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Supreme Court Narrows Definition of ‘Official Acts’ in Public Corruption Laws

By Mark Walsh — June 27, 2016 2 min read

Washington

The U.S. Supreme Court, in a case with potential implications for school officials, on Monday made it more difficult for federal prosecutors to win corruption convictions against state and local officials.

The court unanimously threw out the “honest services” fraud conviction of former Virginia Gov. Robert F. McDonnell, a Republican who, with his wife, received some $175,000 in gifts and loans from a businessman seeking state help to advance a nutritional supplement.

The gifts, which included expensive watches and designer clothes, were not illegal by themselves, but McDonnell was prosecuted under federal fraud and extortion laws for setting up meetings on behalf of the businessman. The former governor was convicted and sentenced to two years in prison. His wife, Maureen McDonnell, also was convicted, but her appeal is still pending before a lower court and was not part of Monday’s decision.

Writing in McDonnell v. United States (Case No. 15-474), Chief Justice John G. Roberts Jr. said that the justices reject the federal government’s expansive definition of “official acts” and “adopt a more bounded interpretation of ‘official act.’ Under that interpretation, setting up a meeting, calling another public official, or hosting an event does not, standing alone, qualify as an ‘official act.’”

Roberts relied on a 1999 decision of the court, United States v. Sun-Diamond Growers of California, in which the late Justice Antonin Scalia gave three examples of “assuredly” official acts that would not violate the federal fraud statute.

Those were, Scalia had written, “the replica jerseys given by championship sports teams each year during ceremonial White House visits,” “a high school principal’s gift of a school baseball cap to the Secretary of Education, by reason of his office, on the occasion of the latter’s visit to the school,” and “a group of farmers ... providing a complimentary lunch for the Secretary of Agriculture in conjunction with his speech to the farmers concerning various matters of USDA policy.”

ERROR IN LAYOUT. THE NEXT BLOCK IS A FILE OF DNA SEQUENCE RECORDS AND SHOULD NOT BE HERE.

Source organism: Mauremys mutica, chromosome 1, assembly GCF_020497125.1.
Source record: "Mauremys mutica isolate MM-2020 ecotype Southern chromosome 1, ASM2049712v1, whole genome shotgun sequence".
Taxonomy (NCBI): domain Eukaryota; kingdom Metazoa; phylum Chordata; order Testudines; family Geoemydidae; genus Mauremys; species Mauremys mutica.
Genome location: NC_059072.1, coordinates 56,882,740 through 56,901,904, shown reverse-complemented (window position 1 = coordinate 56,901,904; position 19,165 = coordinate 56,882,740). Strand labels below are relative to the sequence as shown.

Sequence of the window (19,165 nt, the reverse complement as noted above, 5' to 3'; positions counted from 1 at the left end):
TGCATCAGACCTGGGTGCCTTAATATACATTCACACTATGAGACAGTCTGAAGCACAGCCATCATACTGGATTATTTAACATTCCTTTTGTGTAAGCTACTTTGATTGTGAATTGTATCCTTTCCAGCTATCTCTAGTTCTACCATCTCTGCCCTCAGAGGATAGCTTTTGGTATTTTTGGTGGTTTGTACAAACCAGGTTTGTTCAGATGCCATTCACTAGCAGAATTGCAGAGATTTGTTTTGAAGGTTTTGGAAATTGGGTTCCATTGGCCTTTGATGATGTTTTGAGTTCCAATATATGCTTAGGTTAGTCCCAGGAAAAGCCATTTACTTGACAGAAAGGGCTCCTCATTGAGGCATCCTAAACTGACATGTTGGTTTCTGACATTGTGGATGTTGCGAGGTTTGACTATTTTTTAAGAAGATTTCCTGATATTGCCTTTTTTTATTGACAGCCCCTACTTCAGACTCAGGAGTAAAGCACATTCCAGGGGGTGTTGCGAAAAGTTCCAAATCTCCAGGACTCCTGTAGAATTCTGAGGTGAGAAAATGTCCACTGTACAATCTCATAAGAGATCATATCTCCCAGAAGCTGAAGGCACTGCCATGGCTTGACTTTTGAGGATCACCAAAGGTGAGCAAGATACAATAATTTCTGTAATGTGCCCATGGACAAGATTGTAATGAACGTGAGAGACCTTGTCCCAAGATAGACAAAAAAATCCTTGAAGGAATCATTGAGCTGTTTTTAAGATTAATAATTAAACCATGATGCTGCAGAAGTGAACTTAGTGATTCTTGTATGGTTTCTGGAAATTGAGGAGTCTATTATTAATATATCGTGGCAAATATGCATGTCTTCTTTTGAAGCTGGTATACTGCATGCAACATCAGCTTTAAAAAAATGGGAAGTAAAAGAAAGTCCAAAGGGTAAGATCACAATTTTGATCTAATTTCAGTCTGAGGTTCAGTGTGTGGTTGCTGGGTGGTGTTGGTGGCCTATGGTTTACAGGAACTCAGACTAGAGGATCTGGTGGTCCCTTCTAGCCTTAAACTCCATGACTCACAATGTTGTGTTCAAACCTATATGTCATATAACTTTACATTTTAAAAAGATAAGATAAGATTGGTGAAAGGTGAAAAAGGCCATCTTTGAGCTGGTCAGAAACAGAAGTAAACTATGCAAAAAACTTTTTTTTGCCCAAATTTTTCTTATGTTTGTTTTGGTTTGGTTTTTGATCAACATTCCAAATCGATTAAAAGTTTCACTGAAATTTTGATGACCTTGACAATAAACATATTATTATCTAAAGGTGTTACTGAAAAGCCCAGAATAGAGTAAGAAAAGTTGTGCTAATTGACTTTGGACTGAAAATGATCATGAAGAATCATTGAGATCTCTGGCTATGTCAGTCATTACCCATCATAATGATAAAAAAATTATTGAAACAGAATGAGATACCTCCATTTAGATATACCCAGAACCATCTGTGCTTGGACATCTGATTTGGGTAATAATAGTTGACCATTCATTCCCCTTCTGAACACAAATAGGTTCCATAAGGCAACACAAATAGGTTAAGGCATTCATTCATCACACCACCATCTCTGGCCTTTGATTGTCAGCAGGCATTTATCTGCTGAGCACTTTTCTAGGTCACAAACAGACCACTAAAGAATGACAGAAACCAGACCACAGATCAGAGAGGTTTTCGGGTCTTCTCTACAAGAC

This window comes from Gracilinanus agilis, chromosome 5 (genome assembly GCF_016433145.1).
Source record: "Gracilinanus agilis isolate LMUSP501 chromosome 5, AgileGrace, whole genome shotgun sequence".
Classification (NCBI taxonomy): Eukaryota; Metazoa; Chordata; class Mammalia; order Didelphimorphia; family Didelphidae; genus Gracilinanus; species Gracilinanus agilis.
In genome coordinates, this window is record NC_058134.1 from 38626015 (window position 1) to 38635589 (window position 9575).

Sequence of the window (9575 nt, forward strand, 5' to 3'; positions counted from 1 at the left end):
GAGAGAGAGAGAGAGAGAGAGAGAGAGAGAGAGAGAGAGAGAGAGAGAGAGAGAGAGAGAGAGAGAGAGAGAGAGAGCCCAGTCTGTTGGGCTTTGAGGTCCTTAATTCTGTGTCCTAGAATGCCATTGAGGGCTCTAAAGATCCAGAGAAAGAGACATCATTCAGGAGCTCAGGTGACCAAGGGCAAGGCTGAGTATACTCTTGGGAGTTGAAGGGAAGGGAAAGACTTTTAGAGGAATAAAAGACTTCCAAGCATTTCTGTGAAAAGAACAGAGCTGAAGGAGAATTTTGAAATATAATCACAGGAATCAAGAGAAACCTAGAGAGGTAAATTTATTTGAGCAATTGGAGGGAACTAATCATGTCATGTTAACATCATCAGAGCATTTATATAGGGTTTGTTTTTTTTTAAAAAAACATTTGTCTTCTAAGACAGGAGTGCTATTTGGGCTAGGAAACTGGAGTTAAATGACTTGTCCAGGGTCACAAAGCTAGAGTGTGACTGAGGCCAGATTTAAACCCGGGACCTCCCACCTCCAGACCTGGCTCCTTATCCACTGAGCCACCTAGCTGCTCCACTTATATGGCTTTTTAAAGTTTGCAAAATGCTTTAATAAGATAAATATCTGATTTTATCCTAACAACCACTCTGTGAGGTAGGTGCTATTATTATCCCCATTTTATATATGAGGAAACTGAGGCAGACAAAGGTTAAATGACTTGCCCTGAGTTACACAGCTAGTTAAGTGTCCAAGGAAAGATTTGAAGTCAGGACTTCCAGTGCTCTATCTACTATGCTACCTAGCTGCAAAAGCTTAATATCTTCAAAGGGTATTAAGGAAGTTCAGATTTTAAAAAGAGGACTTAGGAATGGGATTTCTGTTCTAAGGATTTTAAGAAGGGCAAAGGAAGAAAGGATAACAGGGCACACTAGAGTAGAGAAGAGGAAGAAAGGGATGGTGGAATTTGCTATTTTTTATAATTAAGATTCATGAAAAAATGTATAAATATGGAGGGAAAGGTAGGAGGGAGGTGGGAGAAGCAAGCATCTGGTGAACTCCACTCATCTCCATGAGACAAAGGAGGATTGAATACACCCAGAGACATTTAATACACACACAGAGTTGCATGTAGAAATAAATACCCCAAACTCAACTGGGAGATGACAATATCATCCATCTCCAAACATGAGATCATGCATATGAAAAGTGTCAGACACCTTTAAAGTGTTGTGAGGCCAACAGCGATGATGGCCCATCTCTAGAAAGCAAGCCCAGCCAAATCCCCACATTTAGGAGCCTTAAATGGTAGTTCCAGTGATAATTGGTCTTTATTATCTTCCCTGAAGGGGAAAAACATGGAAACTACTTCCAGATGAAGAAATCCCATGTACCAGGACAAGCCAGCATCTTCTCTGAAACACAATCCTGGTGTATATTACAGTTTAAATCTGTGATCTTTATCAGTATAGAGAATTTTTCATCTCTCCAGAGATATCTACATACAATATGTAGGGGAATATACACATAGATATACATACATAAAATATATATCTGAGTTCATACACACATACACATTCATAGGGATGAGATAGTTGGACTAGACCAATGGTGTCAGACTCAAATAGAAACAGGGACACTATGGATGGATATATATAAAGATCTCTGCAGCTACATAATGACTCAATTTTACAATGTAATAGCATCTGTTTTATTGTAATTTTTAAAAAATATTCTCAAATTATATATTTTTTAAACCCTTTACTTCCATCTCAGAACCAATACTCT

Roberts, quoting Sun-Diamond in the new opinion, said, “We recognized that ‘the Secretary of Agriculture always has before him or in prospect matters that affect farmers, just as the President always has before him or in prospect matters that affect college and professional sports, and the Secretary of Education matters that affect high schools.’ But we concluded that the existence of such pending matters was not enough to find that any action related to them constituted an ‘official act.’”

“It is apparent from Sun-Diamond that hosting an event, meeting with other officials, or speaking with interested parties is not, standing alone, a ‘decision or action’ within the meaning of” the federal fraud statute, “even if the event, meeting, or speech is related to a pending question or matter,” Roberts said. “Instead, something more is required: [the statute] specifies that the public official must make a decision or take an action on that question or matter, or agree to do so.”

Roberts said there was no doubt that the McDonnell saga was “distasteful.”

“But our concern is not with tawdry tales of Ferraris, Rolexes, and ball gowns,” the chief justice said. “It is instead with the broader legal implications of the government’s boundless interpretation of the federal bribery statute. A more limited interpretation of the term ‘official act’ leaves ample room for prosecuting corruption, while comporting with the text of the statute and the precedent of this court.”

A version of this news article first appeared in The School Law Blog.

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